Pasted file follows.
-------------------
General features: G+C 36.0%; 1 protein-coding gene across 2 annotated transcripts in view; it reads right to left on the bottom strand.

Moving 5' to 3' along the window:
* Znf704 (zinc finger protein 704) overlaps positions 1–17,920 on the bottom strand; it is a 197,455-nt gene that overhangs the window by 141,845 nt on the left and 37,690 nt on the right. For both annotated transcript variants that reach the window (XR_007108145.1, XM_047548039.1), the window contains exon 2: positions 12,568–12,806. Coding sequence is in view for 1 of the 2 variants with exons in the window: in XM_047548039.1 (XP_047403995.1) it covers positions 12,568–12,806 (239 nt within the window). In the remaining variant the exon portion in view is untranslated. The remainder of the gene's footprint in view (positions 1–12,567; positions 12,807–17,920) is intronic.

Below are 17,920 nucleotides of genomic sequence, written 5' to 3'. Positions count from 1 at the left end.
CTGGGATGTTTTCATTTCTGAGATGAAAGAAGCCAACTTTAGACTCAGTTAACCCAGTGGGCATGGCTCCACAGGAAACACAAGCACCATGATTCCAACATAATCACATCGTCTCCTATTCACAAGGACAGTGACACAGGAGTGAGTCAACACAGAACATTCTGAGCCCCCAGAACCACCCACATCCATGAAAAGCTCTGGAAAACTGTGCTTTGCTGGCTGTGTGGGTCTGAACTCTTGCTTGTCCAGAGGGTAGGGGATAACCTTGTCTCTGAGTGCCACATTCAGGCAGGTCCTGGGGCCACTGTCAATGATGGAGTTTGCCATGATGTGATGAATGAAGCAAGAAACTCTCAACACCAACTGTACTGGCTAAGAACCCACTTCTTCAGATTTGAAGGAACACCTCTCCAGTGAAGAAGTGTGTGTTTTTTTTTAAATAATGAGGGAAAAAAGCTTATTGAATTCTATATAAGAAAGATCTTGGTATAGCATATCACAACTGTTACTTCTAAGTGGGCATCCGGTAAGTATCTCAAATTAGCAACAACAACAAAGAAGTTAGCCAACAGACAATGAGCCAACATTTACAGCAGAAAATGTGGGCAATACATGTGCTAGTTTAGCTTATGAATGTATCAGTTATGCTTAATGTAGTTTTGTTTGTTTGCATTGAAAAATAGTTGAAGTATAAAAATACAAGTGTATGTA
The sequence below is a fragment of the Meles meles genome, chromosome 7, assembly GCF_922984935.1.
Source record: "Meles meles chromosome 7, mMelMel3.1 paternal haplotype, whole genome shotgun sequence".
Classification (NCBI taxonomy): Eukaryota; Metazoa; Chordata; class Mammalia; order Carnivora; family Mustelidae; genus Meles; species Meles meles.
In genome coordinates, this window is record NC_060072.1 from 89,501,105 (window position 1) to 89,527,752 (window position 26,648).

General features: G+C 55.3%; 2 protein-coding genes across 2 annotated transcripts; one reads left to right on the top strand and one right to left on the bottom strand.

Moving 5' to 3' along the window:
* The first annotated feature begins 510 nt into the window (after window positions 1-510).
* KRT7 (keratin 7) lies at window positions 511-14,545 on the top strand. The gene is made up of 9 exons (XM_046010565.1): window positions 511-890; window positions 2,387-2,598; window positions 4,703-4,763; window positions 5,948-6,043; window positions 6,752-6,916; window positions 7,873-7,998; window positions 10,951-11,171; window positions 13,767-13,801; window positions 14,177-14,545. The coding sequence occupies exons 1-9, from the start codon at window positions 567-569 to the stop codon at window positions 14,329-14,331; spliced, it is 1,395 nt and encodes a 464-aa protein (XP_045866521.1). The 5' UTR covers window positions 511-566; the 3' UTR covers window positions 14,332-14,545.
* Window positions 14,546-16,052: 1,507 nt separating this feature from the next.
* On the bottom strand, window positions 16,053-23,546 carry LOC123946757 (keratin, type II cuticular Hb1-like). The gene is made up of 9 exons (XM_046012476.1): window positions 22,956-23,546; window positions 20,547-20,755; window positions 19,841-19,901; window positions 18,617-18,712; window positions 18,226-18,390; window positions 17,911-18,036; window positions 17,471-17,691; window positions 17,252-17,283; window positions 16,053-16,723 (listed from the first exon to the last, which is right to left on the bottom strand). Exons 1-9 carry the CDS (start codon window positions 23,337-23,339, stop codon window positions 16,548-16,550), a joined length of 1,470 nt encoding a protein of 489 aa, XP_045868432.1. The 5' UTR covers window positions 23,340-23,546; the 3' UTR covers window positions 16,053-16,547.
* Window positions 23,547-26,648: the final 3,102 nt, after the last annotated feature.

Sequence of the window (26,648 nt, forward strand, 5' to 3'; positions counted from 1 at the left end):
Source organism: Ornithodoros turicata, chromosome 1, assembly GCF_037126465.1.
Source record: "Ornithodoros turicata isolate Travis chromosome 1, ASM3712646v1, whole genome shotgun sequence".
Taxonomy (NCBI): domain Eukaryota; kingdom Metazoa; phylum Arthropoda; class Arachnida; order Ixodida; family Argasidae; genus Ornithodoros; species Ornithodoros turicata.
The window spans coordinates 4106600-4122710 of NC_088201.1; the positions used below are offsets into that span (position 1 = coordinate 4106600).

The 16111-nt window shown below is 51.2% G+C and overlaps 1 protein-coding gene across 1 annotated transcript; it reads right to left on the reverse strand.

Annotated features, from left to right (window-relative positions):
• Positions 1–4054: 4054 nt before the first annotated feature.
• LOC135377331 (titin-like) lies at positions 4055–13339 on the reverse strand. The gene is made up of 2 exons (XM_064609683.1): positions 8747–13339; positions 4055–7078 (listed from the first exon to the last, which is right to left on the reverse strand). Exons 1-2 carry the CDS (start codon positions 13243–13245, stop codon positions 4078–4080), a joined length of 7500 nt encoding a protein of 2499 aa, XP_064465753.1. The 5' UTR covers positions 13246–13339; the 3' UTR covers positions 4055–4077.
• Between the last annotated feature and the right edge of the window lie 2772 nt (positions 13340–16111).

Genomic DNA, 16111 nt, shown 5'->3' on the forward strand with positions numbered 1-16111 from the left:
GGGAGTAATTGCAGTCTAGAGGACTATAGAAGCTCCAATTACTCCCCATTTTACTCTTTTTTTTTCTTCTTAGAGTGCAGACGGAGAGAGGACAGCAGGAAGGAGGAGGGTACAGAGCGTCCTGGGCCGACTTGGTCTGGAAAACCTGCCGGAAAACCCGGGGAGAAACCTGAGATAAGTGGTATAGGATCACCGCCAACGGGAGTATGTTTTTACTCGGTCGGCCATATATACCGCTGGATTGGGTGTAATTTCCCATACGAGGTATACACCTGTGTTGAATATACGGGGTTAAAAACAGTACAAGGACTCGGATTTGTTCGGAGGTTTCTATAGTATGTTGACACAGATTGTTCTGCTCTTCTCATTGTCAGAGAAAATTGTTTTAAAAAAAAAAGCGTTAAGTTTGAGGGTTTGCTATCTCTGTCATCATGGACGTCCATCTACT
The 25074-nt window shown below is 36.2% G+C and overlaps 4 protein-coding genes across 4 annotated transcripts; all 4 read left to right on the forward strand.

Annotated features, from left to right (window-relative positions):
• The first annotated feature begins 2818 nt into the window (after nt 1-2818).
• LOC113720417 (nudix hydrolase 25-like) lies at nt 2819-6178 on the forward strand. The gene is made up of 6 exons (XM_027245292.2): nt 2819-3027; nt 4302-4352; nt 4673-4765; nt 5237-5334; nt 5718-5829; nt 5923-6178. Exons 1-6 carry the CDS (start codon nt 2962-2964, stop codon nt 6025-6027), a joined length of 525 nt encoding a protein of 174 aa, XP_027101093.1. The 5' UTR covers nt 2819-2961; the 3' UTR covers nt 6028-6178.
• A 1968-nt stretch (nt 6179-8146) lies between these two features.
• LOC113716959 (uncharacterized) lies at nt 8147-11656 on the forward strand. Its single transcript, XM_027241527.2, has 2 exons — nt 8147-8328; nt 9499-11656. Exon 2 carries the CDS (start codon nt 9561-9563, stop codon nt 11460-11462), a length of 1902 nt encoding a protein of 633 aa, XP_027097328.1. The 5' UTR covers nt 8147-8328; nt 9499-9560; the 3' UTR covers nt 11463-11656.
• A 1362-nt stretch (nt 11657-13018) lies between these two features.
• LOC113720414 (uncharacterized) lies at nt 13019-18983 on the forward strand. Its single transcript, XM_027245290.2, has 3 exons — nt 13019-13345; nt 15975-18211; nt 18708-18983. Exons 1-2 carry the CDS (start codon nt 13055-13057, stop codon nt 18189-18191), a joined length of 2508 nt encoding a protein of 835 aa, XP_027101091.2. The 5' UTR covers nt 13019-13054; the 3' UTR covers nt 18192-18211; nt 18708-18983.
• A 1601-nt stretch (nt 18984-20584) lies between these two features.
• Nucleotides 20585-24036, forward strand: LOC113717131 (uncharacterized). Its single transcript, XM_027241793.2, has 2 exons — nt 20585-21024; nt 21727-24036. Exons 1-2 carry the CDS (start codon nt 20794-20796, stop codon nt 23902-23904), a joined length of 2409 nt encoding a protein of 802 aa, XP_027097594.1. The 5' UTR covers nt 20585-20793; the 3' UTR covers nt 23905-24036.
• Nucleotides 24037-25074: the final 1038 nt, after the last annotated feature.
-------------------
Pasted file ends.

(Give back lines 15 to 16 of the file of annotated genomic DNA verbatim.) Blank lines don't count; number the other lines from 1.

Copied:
* On the bottom strand, window positions 16,053-23,546 carry LOC123946757 (keratin, type II cuticular Hb1-like). The gene is made up of 9 exons (XM_046012476.1): window positions 22,956-23,546; window positions 20,547-20,755; window positions 19,841-19,901; window positions 18,617-18,712; window positions 18,226-18,390; window positions 17,911-18,036; window positions 17,471-17,691; window positions 17,252-17,283; window positions 16,053-16,723 (listed from the first exon to the last, which is right to left on the bottom strand). Exons 1-9 carry the CDS (start codon window positions 23,337-23,339, stop codon window positions 16,548-16,550), a joined length of 1,470 nt encoding a protein of 489 aa, XP_045868432.1. The 5' UTR covers window positions 23,340-23,546; the 3' UTR covers window positions 16,053-16,547.
* Window positions 23,547-26,648: the final 3,102 nt, after the last annotated feature.